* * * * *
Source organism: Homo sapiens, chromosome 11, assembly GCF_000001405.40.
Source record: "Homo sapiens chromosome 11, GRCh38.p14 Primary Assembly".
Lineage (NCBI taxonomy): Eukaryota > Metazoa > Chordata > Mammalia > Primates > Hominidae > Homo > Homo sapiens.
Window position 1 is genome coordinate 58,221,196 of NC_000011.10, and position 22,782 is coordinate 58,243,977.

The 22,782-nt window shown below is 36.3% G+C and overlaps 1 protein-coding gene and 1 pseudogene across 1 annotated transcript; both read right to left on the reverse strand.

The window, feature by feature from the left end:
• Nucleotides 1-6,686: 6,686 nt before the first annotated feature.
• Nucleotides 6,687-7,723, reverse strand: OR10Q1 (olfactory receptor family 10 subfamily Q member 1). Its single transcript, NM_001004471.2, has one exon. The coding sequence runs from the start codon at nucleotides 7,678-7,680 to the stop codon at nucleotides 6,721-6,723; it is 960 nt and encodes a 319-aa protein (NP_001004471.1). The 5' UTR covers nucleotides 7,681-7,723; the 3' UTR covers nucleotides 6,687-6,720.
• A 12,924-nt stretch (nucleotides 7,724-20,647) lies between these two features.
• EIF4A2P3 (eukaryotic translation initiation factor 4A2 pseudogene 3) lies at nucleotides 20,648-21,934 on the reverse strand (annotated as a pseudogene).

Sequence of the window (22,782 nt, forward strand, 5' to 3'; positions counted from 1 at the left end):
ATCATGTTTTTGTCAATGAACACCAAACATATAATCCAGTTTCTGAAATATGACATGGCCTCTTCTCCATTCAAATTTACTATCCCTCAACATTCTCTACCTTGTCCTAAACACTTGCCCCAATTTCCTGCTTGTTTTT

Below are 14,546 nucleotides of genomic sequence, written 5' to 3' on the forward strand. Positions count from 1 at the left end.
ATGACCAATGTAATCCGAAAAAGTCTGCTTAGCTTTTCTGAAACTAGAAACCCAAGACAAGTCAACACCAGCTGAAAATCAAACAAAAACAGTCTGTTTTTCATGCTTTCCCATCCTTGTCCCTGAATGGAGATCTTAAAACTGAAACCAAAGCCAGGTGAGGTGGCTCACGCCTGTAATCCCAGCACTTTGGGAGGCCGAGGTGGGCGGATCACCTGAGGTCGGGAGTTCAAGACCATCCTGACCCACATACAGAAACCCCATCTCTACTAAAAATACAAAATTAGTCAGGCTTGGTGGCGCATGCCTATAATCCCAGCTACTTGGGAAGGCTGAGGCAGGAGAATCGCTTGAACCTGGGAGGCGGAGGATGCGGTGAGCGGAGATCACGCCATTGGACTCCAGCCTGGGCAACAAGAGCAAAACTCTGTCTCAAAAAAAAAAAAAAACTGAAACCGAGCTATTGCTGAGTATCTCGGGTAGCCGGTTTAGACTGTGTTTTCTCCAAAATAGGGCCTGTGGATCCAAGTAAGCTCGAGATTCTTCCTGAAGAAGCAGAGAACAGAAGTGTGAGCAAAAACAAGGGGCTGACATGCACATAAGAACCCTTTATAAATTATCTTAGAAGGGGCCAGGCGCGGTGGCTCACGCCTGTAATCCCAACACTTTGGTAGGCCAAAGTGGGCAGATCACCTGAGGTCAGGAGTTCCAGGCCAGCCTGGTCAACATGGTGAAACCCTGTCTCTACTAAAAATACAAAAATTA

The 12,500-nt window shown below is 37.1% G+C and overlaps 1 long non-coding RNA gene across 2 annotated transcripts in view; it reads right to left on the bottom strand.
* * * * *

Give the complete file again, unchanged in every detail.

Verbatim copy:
Source organism: Homo sapiens, chromosome 11, assembly GCF_000001405.40.
Source record: "Homo sapiens chromosome 11, GRCh38.p14 Primary Assembly".
Lineage (NCBI taxonomy): Eukaryota > Metazoa > Chordata > Mammalia > Primates > Hominidae > Homo > Homo sapiens.
Window position 1 is genome coordinate 58,221,196 of NC_000011.10, and position 22,782 is coordinate 58,243,977.

The 22,782-nt window shown below is 36.3% G+C and overlaps 1 protein-coding gene and 1 pseudogene across 1 annotated transcript; both read right to left on the reverse strand.

The window, feature by feature from the left end:
• Nucleotides 1-6,686: 6,686 nt before the first annotated feature.
• Nucleotides 6,687-7,723, reverse strand: OR10Q1 (olfactory receptor family 10 subfamily Q member 1). Its single transcript, NM_001004471.2, has one exon. The coding sequence runs from the start codon at nucleotides 7,678-7,680 to the stop codon at nucleotides 6,721-6,723; it is 960 nt and encodes a 319-aa protein (NP_001004471.1). The 5' UTR covers nucleotides 7,681-7,723; the 3' UTR covers nucleotides 6,687-6,720.
• A 12,924-nt stretch (nucleotides 7,724-20,647) lies between these two features.
• EIF4A2P3 (eukaryotic translation initiation factor 4A2 pseudogene 3) lies at nucleotides 20,648-21,934 on the reverse strand (annotated as a pseudogene).

Sequence of the window (22,782 nt, forward strand, 5' to 3'; positions counted from 1 at the left end):
ATCATGTTTTTGTCAATGAACACCAAACATATAATCCAGTTTCTGAAATATGACATGGCCTCTTCTCCATTCAAATTTACTATCCCTCAACATTCTCTACCTTGTCCTAAACACTTGCCCCAATTTCCTGCTTGTTTTT

Below are 14,546 nucleotides of genomic sequence, written 5' to 3' on the forward strand. Positions count from 1 at the left end.
ATGACCAATGTAATCCGAAAAAGTCTGCTTAGCTTTTCTGAAACTAGAAACCCAAGACAAGTCAACACCAGCTGAAAATCAAACAAAAACAGTCTGTTTTTCATGCTTTCCCATCCTTGTCCCTGAATGGAGATCTTAAAACTGAAACCAAAGCCAGGTGAGGTGGCTCACGCCTGTAATCCCAGCACTTTGGGAGGCCGAGGTGGGCGGATCACCTGAGGTCGGGAGTTCAAGACCATCCTGACCCACATACAGAAACCCCATCTCTACTAAAAATACAAAATTAGTCAGGCTTGGTGGCGCATGCCTATAATCCCAGCTACTTGGGAAGGCTGAGGCAGGAGAATCGCTTGAACCTGGGAGGCGGAGGATGCGGTGAGCGGAGATCACGCCATTGGACTCCAGCCTGGGCAACAAGAGCAAAACTCTGTCTCAAAAAAAAAAAAAAACTGAAACCGAGCTATTGCTGAGTATCTCGGGTAGCCGGTTTAGACTGTGTTTTCTCCAAAATAGGGCCTGTGGATCCAAGTAAGCTCGAGATTCTTCCTGAAGAAGCAGAGAACAGAAGTGTGAGCAAAAACAAGGGGCTGACATGCACATAAGAACCCTTTATAAATTATCTTAGAAGGGGCCAGGCGCGGTGGCTCACGCCTGTAATCCCAACACTTTGGTAGGCCAAAGTGGGCAGATCACCTGAGGTCAGGAGTTCCAGGCCAGCCTGGTCAACATGGTGAAACCCTGTCTCTACTAAAAATACAAAAATTA

The 12,500-nt window shown below is 37.1% G+C and overlaps 1 long non-coding RNA gene across 2 annotated transcripts in view; it reads right to left on the bottom strand.